The topics of intellectual property and NFTs are inextricably entwined. When you buy a piece of digital art from an NFT marketplace or mint a generative profile picture from a new NFT collection, what can you do with it? Can you display it in your home and on your Twitter profile? Can you print it on merchandise for sale? Can you make a cartoon starring your NFT avatar?

Intellectual property (IP) rights are a complex area of law, and the introduction of non-fungible tokens (NFTs) to the worlds of art and collectibles adds many new wrinkles. Let’s investigate the state of intellectual property and NFTs and try to bring some clarity to this new, and often unclear, topic.

The Three Components of NFT Art

We talk about buying NFTs, but an important concept to understand with NFT art is that the non-fungible token itself isn’t the art. The first component of an NFT is the digital artwork that exists as a JPEG or other standard format computer file. The second component, the NFT itself, is actually a token that provides on-chain authentication of ownership of a particular digital file. The art and the token are two separate things. The third, separate component is the set of IP rights for the art.

Think of it like owning a car. When you buy one, you also receive a title (recorded at the DMV) to prove your ownership of that specific vehicle. If the car is stolen, a thief wouldn’t be able to sell it to a legal buyer without the title. However, owning a Honda Civic and holding the proper title for it doesn’t mean you’re free to use Honda’s patents, trademarks, and other Civic-related IP that went into making your car.

With digital art NFTs, the artwork, the NFT, and the IP rights are also separate, interrelated parts. As with the Honda Civic, having a legitimate copy of the art and owning the NFT doesn’t automatically entitle you to use the underlying intellectual property embodied in the art.

Baseline IP Rights: Personal Use

IP laws exist to protect the interests of artists, authors, inventors, and other creators. Under U.S. copyright law, unless the creator explicitly assigns or licenses certain rights to a buyer, they retain exclusive rights to the art, even after they’ve sold it. This holds true for both physical and digital creative works.

So, by default, you only receive personal use rights when you buy an NFT. These include the exclusive right to hold, sell, transfer, and execute blockchain transactions involving the NFT, and the right to use, copy, and display the artwork.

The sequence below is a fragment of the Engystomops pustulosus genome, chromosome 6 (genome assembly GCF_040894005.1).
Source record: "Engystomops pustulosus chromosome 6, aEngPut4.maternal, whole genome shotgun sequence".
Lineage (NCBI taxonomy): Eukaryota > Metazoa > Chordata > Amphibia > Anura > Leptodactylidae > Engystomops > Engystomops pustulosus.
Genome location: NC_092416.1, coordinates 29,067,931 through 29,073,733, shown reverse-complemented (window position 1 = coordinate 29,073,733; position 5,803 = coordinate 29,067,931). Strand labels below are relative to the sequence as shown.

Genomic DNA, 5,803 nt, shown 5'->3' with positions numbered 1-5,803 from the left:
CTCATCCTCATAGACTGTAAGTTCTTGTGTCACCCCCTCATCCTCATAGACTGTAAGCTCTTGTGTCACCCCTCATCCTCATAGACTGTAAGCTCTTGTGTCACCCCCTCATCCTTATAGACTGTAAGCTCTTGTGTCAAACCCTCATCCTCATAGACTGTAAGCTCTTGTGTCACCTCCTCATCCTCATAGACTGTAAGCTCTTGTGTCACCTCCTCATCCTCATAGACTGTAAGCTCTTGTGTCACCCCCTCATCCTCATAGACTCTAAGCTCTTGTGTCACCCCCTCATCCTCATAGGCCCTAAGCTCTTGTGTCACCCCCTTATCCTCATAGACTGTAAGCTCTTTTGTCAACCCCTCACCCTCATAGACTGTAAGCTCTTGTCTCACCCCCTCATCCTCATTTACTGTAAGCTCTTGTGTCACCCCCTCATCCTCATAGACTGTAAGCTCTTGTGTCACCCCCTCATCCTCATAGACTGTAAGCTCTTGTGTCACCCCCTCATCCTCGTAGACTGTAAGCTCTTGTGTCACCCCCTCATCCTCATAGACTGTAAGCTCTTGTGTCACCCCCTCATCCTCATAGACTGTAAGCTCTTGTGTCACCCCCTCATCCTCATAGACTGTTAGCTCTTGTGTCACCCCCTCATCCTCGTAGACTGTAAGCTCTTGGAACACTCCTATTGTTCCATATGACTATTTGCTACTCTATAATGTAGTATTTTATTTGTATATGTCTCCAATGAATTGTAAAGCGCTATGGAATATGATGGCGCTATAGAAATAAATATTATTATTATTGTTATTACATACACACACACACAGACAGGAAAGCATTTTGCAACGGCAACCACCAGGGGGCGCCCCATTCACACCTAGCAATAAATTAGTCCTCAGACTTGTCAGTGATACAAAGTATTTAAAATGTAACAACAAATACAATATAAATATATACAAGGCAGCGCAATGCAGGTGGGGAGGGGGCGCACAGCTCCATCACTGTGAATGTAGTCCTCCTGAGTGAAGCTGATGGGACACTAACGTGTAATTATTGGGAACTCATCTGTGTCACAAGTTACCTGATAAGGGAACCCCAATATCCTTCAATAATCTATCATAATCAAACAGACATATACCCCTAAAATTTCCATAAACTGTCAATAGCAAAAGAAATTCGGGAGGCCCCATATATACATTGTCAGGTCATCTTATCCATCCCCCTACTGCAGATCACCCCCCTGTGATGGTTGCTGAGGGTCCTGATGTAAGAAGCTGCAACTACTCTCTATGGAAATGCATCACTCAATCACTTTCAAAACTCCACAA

License to Profit: Commercial Use

Some creators and NFT projects assign or license commercial usage rights to the owners of the NFTs, enabling them to use and monetize the artwork in a broader variety of ways.

Bored Ape Yacht Club (BAYC), for example, has IP terms and conditions that grant NFT holders both personal use and commercial use rights to the art. Among these rights is the ability to create derivative works based on their unique Bored Apes. For example, a California restaurateur utilized his commercial use rights to launch Bored & Hungry, a BAYC-themed burger restaurant that uses his Bored Ape NFT in its branding.

Open-Source IP: Creative Commons and Beyond

Several notable NFT projects, including Nouns, Moonbirds, and Mfers, elected to fully release their IP rights to the public under a Creative Commons CC0 “No Rights Reserved” license. This enables anyone to “freely build upon, enhance and reuse the works for any purposes without restriction under copyright or database law.”

Many people have utilized this creative license, creating popular derivative and collaborative projects such as Lil Nouns and pooly - pfers that help deepen and enhance the brand appeal of the original project.

To help improve transparency and clarity with intellectual property rights for NFT projects, Web3 venture capital firm, a16z crypto, developed a set of six, open-source “Can’t Be Evil” NFT licenses. They encourage NFT creators to freely use and adapt these standards to meet the IP goals and intentions of their projects and communities.

Intellectual Property and NFTs Meet Real-World Law

An article from the Initiative for CryptoCurrencies and Contracts (IC3) explains that even with more permissive licensing strategies, NFTs present many new pitfalls and areas of ambiguity for intellectual property rights. Smart contracts aren’t the same as legal contracts, so the code written into the NFT might not reflect how real-world legal details need to be handled.

Keep in mind that the artwork, the NFT, and the IP rights are separate components of an NFT sale. While the intent of a project like BAYC might be that the commercial IP rights should go to a new owner along with the NFT, IC3 points out that’s not how copyright law works. Section 204(a) of the Copyright Act requires that the transfer of ownership of copyright must be in writing and signed by the owner.

The authors illustrate how the sale of a Bored Ape between two parties in a marketplace could result in the new owner not receiving the IP rights along with their new NFT. The rights could remain with the seller or even revert to BAYC itself depending on the legal interpretation.

The intellectual property waters remain murky for creative works sold as NFTs. With most digital artwork and collectibles that you purchase, you can assume you’re free to use, copy, and display them for personal use. But if you hope to commercialize the IP of some NFT art or collectible, you should research the licensing terms of the project and get legal advice from a crypto-savvy intellectual property attorney before clicking the “Buy Now'' button.